Aaron Rodgers is finally headed to the Jets. A month after the Packers great announced he planned to play for New York in 2023, the two teams agreed Monday to a blockbuster deal that'll grant the former MVP's wishes. There are lots of immediate winners and losers from the trade -- perhaps none bigger than Jordan Love, who will officially take over as the Packers' quarterback.

But how does Rodgers' move from the Packers shake up the QB landscape across the league, especially considering he'll switch conferences for the first time in his 18-year career? Quite a bit, to be honest.

Here's how we'd rank all 32 NFL QBs, separated by conference, in the wake of the trade:


  1. Patrick Mahomes (Chiefs)
  2. Joe Burrow (Bengals)
  3. Josh Allen (Bills)
  4. Justin Herbert (Chargers)
  5. Trevor Lawrence (Jaguars)
  6. Aaron Rodgers (Jets)
  7. Lamar Jackson (Ravens)
  8. Deshaun Watson (Browns)
  9. Tua Tagovailoa (Dolphins)
  10. Jimmy Garoppolo (Raiders)
  11. Russell Wilson (Broncos)
  12. Kenny Pickett (Steelers)
  13. Ryan Tannehill (Titans)
  14. Mac Jones (Patriots)
  15. Gardner Minshew (Colts)
  16. Davis Mills (Texans)

If Zach Wilson were still tentatively slated to be the Jets' QB1 in 2023, you could make a strong case he'd replace Mills as the 16th and final starting QB in the AFC pecking order. Now, at least according to our gut-reaction rankings here, we're talking about the Jets entering 2023 with a borderline top-five signal-caller in the conference.

Mahomes, Burrow, Allen, Herbert and Lawrence are the next-generation studs -- either ultra-athletic or ultra-poised prototypes who could just as easily register as the six best QBs in the entire NFL. Jackson, whose Ravens future remains unclear, could also fit in that category, and he might even boast a higher floor than Rodgers thanks to his unmatched electricity as a runner. But precision passing is still in A-Rod's arsenal, and that counts for a lot, especially if you've got a playoff-ready roster around you.

No matter how you slice it, Rodgers' arrival should be a major boost for the Jets' stock in the AFC playoff race, and especially in the AFC East, where he already projects as superior to the Dolphins' Tua Tagovailoa, who's got major medical concerns; and Mac Jones, who's under pressure to deliver in a revamped Patriots offense.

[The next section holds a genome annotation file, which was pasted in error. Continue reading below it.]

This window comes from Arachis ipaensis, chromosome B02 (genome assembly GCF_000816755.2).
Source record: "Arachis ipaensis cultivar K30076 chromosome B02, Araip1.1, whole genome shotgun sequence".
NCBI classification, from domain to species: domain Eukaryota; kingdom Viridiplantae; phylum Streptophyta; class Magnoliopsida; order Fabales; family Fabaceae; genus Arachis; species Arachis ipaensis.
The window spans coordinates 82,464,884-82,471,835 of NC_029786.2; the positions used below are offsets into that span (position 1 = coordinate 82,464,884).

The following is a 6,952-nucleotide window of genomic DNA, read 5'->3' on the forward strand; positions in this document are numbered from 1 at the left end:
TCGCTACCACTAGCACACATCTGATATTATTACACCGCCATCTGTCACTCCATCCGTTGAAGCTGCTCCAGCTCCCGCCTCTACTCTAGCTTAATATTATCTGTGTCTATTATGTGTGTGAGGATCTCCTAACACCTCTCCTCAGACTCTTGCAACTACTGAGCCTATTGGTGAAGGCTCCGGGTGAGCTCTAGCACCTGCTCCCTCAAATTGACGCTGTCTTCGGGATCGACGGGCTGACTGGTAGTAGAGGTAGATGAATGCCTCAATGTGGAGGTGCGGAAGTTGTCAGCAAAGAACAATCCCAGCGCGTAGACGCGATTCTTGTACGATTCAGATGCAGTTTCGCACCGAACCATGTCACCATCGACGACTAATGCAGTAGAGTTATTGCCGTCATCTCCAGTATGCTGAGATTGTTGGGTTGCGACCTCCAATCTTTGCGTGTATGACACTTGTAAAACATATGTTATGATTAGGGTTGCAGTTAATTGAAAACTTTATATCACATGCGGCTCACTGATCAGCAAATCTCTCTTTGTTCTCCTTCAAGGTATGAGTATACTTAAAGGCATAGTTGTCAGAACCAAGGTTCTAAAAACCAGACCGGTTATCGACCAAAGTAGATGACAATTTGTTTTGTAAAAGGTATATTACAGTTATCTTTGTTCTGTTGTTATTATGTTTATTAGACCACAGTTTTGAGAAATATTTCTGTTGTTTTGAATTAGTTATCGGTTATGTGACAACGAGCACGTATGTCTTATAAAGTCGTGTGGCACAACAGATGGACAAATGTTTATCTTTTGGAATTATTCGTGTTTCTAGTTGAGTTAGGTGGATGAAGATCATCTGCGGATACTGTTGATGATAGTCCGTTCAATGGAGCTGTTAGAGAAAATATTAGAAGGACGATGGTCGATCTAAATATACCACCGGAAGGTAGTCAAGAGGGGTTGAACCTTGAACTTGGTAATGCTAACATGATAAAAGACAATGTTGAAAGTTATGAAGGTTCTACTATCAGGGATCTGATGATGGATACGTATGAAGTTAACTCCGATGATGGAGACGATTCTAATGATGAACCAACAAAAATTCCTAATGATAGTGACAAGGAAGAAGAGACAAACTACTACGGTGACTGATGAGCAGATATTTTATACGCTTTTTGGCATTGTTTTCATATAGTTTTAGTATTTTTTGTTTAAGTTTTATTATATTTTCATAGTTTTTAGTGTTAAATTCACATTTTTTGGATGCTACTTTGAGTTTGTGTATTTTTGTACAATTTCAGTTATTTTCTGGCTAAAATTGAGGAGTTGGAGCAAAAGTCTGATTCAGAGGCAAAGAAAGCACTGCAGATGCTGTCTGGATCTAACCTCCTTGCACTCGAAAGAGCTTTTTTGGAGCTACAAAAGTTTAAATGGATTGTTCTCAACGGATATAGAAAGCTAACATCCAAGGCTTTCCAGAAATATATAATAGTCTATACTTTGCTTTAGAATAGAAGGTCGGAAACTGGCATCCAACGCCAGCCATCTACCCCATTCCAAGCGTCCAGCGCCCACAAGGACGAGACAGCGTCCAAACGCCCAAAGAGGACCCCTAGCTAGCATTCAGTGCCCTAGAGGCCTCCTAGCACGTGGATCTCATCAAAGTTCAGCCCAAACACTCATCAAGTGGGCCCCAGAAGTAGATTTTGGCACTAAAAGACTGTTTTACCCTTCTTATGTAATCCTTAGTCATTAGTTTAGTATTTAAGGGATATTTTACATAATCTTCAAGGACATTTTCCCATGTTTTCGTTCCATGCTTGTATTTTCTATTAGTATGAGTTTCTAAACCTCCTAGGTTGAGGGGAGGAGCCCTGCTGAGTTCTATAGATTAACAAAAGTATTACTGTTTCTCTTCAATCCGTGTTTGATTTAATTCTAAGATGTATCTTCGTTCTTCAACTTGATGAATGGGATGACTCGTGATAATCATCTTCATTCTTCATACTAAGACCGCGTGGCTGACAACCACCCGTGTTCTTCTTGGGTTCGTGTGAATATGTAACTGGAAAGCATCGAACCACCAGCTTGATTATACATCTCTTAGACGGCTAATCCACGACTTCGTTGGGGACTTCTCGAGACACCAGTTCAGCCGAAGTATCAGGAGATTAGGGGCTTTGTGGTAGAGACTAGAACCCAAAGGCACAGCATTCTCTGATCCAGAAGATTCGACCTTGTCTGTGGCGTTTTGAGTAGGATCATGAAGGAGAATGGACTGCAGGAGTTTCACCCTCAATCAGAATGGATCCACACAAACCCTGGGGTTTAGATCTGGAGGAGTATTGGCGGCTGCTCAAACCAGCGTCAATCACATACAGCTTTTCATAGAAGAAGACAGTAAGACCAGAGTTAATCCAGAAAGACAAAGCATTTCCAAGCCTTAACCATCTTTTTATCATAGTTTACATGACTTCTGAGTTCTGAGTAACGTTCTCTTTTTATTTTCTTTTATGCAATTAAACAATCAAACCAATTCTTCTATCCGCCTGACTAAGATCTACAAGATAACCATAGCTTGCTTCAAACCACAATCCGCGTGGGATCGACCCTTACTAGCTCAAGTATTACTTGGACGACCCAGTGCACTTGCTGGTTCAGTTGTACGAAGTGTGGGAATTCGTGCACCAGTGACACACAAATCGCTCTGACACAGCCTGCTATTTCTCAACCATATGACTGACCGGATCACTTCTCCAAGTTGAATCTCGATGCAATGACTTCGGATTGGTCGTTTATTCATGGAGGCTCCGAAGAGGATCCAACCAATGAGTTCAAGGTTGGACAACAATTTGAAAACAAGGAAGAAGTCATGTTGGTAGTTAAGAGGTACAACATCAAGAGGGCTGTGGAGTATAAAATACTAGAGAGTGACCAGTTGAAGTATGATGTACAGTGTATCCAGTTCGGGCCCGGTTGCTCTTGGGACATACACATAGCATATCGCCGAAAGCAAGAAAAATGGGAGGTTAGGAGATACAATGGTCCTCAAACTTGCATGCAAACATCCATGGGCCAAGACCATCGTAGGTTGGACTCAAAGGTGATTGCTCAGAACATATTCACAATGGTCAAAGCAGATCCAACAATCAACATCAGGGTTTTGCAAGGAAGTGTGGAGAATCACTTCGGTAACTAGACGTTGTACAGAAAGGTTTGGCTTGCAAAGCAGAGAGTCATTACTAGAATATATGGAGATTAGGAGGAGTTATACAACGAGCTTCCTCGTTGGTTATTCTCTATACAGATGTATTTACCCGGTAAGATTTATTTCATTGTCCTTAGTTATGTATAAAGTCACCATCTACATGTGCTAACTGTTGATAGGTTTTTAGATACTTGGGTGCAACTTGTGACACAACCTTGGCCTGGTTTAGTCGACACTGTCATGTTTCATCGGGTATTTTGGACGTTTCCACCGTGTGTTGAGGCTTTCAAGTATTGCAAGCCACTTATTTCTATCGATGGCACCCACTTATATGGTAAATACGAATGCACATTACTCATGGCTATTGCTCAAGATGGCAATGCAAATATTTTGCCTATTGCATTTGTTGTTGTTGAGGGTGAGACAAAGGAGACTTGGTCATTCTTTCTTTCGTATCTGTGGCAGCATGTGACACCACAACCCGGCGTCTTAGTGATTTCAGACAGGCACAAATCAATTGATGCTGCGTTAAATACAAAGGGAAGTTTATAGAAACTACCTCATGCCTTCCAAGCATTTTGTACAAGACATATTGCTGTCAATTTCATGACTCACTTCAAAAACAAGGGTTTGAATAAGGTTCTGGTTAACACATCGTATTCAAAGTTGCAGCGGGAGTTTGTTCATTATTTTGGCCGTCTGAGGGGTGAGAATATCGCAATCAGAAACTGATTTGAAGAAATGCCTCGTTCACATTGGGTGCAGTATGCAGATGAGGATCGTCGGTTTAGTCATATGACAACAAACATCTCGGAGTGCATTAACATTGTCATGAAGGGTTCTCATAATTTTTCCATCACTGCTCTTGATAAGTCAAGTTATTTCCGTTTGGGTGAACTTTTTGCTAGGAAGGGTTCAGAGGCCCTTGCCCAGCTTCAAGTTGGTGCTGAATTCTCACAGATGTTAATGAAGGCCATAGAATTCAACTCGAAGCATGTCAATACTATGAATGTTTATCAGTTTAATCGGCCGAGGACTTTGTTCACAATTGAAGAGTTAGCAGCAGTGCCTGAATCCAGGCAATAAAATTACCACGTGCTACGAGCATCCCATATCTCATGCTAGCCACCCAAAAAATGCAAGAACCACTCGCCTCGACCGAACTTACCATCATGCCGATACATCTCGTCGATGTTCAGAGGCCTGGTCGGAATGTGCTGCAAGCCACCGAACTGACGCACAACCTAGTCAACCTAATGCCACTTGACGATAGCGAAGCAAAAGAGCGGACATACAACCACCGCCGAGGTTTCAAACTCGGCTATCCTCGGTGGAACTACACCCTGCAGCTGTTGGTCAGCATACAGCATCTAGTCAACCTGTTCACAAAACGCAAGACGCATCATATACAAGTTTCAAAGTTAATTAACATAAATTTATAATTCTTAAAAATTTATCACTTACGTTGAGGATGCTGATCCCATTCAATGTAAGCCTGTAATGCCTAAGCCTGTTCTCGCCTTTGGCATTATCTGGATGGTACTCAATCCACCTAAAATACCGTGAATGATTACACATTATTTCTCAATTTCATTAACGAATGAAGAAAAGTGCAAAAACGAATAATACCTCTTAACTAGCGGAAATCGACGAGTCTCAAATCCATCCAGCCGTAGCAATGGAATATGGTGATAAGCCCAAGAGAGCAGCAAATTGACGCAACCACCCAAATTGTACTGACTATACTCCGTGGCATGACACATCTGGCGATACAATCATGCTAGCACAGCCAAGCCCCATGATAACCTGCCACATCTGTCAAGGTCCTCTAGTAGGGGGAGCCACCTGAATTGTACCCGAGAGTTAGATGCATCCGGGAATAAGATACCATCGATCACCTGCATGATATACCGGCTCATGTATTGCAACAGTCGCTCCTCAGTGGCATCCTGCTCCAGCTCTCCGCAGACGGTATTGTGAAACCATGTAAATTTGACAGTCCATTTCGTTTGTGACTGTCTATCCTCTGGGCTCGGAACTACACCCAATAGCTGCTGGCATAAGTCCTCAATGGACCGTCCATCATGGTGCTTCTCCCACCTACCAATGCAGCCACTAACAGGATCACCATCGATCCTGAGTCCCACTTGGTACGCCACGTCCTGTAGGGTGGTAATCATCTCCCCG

1. Jalen Hurts (Eagles)
  2. Dak Prescott (Cowboys)
  3. Kirk Cousins (Vikings)
  4. Justin Fields (Bears)
  5. Jared Goff (Lions)
  6. Geno Smith (Seahawks)
  7. Derek Carr (Saints)
  8. Daniel Jones (Giants)
  9. Jordan Love (Packers)
  10. Trey Lance / Brock Purdy (49ers)
  11. Matthew Stafford (Rams)
  12. Kyler Murray (Cardinals)
  13. Andy Dalton (Panthers)
  14. Sam Howell (Commanders)
  15. Baker Mayfield (Buccaneers)
  16. Desmond Ridder (Falcons)

Rodgers' departure from the NFC only intensifies the murkiness of this conference's QB collection outside of, say, the top two: Hurts is a bona fide star after his 2022 breakout as the dual-threat leader of the Eagles, and Prescott, while streaky last year, has been a solid, steady hand for the Cowboys. But everyone else here, Love included, has a major question mark.

Cousins is the definition of solid, if unspectacular, and might well be leaving the NFC North himself after 2023. Fields has MVP-level athleticism but still has room to grow as a passer on the rebuilding Bears. Goff, Smith and Carr are essentially in the same boat as Cousins -- serviceable, occasionally likable veterans who don't necessarily project as long-term answers. And Jones had an efficient 2022 but, like Fields, has to prove he can win throwing the ball with an improved supporting cast.

That's where Love comes in: Purdy, Stafford and Murray are all more experienced at the NFL level, but none of them are sure bets to be better in 2023, all coming off injury. It's possible, if an NFC team spends a high pick on a top QB prospect, that Love could drop down the list, but the fact the Packers are moving on from a future Hall of Famer like Rodgers and still getting a likely top-10 signal-caller in the conference -- and a talented 24-year-old one, at that -- should be encouraging in Green Bay.